Get in while the paper’s blank

If you wanted a good, local example of a catch-22, the third Lake Windermere Management Plan open house is a good place to start.

If you wanted a good, local example of a catch-22, the third Lake Windermere Management Plan implementation open house is a good place to start.

Where local governments usually draw fire for coming up with plans behind closed doors and then presenting them to the public, the frustration at this December 29 meeting went the other way — ire that the Regional District of East Kootenay and District of Invermere were looking for comment on a plan that at this point doesn’t really exist.

Both points of view are understandable, though. The illusion of back room deals helps no one, but the experience of being asked questions about something you don’t understand is also deeply unpleasant, as anyone who ever failed to study for a high school test they should have well knows.

A question and answer session — first public one in the process to date — was a good first step. Even on the water, land use issues tend to be easier to understand with some specialized knowledge, and there’s often room for misinterpretation. Having local elected officials provide some specific examples of things residents can accept or reject probably didn’t hurt either.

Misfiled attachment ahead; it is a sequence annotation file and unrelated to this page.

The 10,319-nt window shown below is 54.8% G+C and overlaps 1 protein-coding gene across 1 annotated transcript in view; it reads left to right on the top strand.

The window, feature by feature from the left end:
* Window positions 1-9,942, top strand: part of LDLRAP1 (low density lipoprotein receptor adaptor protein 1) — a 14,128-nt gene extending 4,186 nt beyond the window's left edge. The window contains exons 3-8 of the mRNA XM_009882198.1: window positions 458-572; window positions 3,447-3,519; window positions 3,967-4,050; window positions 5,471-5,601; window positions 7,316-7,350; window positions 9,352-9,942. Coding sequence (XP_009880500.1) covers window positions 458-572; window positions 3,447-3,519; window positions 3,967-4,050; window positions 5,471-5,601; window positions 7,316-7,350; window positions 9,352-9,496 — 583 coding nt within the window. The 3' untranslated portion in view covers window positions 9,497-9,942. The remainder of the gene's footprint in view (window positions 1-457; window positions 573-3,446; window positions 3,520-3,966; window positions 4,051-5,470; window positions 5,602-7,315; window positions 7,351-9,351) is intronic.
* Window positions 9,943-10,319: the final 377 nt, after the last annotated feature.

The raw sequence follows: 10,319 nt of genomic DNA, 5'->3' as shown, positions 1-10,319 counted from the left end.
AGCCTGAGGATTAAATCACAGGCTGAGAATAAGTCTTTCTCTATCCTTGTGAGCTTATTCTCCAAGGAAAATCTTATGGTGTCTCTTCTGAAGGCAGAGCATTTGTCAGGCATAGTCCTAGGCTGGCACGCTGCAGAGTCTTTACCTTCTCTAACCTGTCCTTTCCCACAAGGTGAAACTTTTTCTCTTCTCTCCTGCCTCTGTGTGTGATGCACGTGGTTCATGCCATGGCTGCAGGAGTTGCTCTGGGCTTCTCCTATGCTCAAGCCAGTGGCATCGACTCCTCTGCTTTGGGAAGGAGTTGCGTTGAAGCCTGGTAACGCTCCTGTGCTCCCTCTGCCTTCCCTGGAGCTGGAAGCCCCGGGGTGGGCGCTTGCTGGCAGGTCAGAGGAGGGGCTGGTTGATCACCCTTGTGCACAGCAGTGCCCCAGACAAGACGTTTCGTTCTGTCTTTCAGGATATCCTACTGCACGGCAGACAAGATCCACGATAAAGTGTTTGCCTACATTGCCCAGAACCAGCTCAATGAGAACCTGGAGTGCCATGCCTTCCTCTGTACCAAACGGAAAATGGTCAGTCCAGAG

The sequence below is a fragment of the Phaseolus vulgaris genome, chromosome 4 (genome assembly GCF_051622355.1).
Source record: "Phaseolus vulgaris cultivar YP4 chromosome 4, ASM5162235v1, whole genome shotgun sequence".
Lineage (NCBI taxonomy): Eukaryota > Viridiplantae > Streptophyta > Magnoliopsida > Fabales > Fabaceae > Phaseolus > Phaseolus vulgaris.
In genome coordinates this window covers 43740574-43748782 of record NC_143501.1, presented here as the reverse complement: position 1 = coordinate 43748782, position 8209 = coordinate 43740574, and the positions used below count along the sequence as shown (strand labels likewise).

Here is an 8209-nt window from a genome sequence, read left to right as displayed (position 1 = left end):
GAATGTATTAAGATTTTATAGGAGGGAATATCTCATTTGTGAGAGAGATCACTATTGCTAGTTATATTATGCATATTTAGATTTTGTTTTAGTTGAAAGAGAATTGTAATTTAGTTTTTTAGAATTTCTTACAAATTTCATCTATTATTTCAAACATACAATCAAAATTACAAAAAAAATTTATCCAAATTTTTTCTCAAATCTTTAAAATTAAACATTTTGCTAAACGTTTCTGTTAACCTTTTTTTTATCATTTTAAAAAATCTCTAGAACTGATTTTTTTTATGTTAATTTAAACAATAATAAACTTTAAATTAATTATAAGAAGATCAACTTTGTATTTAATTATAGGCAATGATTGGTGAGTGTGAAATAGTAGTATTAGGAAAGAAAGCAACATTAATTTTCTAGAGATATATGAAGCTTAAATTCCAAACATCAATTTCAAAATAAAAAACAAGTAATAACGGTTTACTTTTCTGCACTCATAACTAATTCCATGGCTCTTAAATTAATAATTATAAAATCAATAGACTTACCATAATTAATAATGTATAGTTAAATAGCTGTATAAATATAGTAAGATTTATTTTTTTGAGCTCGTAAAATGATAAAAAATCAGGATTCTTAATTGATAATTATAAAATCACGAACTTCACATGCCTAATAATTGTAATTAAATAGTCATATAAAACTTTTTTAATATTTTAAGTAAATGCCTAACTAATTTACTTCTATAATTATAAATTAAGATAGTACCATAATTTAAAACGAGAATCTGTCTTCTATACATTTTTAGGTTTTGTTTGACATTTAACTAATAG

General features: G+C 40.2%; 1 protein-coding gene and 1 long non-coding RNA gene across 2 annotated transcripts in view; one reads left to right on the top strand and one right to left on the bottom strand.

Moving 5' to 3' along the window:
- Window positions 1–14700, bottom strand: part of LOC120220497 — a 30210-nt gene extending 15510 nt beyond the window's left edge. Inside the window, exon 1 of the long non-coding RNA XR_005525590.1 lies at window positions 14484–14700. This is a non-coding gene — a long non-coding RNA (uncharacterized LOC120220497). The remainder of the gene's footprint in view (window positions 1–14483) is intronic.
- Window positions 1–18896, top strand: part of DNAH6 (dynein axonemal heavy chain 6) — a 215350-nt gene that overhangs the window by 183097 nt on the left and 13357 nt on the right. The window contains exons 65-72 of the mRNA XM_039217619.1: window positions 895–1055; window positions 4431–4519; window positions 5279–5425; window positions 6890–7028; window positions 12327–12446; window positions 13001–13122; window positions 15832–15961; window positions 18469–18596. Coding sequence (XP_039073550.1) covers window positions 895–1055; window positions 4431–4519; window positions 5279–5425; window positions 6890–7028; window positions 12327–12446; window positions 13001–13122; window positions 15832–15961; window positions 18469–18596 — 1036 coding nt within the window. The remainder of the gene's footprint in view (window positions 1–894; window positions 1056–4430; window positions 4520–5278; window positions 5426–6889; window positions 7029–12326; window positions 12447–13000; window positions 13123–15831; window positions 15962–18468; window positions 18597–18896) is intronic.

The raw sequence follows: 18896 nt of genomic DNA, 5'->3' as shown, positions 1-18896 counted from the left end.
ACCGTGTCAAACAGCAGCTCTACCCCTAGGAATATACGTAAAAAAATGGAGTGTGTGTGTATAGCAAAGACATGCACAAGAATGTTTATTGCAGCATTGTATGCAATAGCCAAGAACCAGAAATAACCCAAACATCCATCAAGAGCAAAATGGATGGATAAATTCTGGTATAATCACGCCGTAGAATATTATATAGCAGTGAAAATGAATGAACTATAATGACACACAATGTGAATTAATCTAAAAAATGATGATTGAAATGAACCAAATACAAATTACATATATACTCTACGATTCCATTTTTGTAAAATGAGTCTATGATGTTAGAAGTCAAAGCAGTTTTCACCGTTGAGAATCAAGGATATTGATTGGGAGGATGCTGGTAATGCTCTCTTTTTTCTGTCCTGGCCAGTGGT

Most interesting, from this paper’s perspective, is the number of potential consequences raised at the meeting — all of which could or could not come to pass, depending on how this plan gets written.

While talking to The Echo, Area F director Wendy Booth said she wants to see the district draft a bylaw that will be “respected” and that residents will want to “buy into.”

Staff plan to make their first stab at drafting resolutions in the next couple months. If you have concerns about the plan — which is broken down in detail at rdek.bc.ca — now’s the time to let officials what you won’t buy into, or clarify what they’re asking for at all.

It may take a bit of work, but if there’s one other thing the latest open house suggested it’s this: if 70 people show up to a public information session two days before New Year’s Eve, there’s an appetite for it.

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